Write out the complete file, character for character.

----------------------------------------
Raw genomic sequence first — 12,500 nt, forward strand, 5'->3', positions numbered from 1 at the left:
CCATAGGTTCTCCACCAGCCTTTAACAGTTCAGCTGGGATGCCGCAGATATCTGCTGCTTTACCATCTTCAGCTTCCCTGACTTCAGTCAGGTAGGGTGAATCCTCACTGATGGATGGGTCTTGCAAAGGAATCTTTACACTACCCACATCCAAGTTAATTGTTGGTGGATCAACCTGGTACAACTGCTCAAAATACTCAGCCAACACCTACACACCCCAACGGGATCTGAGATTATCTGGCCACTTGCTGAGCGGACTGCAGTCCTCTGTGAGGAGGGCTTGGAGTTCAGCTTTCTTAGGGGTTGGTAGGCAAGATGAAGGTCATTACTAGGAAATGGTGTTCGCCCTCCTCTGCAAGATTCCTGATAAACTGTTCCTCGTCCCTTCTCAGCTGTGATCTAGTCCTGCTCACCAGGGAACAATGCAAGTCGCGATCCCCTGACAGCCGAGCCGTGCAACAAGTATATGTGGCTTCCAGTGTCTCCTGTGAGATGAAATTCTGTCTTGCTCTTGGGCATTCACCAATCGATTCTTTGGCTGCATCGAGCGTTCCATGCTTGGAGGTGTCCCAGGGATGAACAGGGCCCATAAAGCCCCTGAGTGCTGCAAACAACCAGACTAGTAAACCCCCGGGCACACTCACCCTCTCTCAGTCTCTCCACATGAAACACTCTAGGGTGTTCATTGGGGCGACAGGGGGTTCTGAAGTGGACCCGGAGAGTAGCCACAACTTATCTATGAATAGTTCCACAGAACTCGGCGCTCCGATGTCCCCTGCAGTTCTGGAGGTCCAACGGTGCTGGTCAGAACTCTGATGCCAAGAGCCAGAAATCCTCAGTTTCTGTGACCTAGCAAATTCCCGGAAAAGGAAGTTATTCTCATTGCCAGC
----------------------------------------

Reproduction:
Raw genomic sequence first — 12,500 nt, forward strand, 5'->3', positions numbered from 1 at the left:
CCATAGGTTCTCCACCAGCCTTTAACAGTTCAGCTGGGATGCCGCAGATATCTGCTGCTTTACCATCTTCAGCTTCCCTGACTTCAGTCAGGTAGGGTGAATCCTCACTGATGGATGGGTCTTGCAAAGGAATCTTTACACTACCCACATCCAAGTTAATTGTTGGTGGATCAACCTGGTACAACTGCTCAAAATACTCAGCCAACACCTACACACCCCAACGGGATCTGAGATTATCTGGCCACTTGCTGAGCGGACTGCAGTCCTCTGTGAGGAGGGCTTGGAGTTCAGCTTTCTTAGGGGTTGGTAGGCAAGATGAAGGTCATTACTAGGAAATGGTGTTCGCCCTCCTCTGCAAGATTCCTGATAAACTGTTCCTCGTCCCTTCTCAGCTGTGATCTAGTCCTGCTCACCAGGGAACAATGCAAGTCGCGATCCCCTGACAGCCGAGCCGTGCAACAAGTATATGTGGCTTCCAGTGTCTCCTGTGAGATGAAATTCTGTCTTGCTCTTGGGCATTCACCAATCGATTCTTTGGCTGCATCGAGCGTTCCATGCTTGGAGGTGTCCCAGGGATGAACAGGGCCCATAAAGCCCCTGAGTGCTGCAAACAACCAGACTAGTAAACCCCCGGGCACACTCACCCTCTCTCAGTCTCTCCACATGAAACACTCTAGGGTGTTCATTGGGGCGACAGGGGGTTCTGAAGTGGACCCGGAGAGTAGCCACAACTTATCTATGAATAGTTCCACAGAACTCGGCGCTCCGATGTCCCCTGCAGTTCTGGAGGTCCAACGGTGCTGGTCAGAACTCTGATGCCAAGAGCCAGAAATCCTCAGTTTCTGTGACCTAGCAAATTCCCGGAAAAGGAAGTTATTCTCATTGCCAGC